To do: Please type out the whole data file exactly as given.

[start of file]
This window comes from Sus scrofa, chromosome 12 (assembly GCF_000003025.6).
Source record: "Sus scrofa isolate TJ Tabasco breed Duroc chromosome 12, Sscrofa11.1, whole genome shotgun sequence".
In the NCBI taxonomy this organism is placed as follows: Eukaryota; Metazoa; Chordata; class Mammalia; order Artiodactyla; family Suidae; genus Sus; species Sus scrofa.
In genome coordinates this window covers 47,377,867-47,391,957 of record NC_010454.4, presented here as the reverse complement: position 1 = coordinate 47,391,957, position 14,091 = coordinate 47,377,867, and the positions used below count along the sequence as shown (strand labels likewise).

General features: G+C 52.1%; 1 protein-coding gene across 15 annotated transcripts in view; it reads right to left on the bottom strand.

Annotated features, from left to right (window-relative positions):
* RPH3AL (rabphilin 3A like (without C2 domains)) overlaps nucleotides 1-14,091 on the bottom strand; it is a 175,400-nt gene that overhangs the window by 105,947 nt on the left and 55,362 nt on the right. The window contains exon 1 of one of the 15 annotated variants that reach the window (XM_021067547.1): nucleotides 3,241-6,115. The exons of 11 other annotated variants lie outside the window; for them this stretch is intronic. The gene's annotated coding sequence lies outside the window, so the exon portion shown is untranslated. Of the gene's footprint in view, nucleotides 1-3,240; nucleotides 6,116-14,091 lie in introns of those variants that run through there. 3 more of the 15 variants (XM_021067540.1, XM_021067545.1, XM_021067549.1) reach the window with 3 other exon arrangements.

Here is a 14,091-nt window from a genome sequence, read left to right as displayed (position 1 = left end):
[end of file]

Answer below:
This window comes from Sus scrofa, chromosome 12 (assembly GCF_000003025.6).
Source record: "Sus scrofa isolate TJ Tabasco breed Duroc chromosome 12, Sscrofa11.1, whole genome shotgun sequence".
In the NCBI taxonomy this organism is placed as follows: Eukaryota; Metazoa; Chordata; class Mammalia; order Artiodactyla; family Suidae; genus Sus; species Sus scrofa.
In genome coordinates this window covers 47,377,867-47,391,957 of record NC_010454.4, presented here as the reverse complement: position 1 = coordinate 47,391,957, position 14,091 = coordinate 47,377,867, and the positions used below count along the sequence as shown (strand labels likewise).

General features: G+C 52.1%; 1 protein-coding gene across 15 annotated transcripts in view; it reads right to left on the bottom strand.

Annotated features, from left to right (window-relative positions):
* RPH3AL (rabphilin 3A like (without C2 domains)) overlaps nucleotides 1-14,091 on the bottom strand; it is a 175,400-nt gene that overhangs the window by 105,947 nt on the left and 55,362 nt on the right. The window contains exon 1 of one of the 15 annotated variants that reach the window (XM_021067547.1): nucleotides 3,241-6,115. The exons of 11 other annotated variants lie outside the window; for them this stretch is intronic. The gene's annotated coding sequence lies outside the window, so the exon portion shown is untranslated. Of the gene's footprint in view, nucleotides 1-3,240; nucleotides 6,116-14,091 lie in introns of those variants that run through there. 3 more of the 15 variants (XM_021067540.1, XM_021067545.1, XM_021067549.1) reach the window with 3 other exon arrangements.

Here is a 14,091-nt window from a genome sequence, read left to right as displayed (position 1 = left end):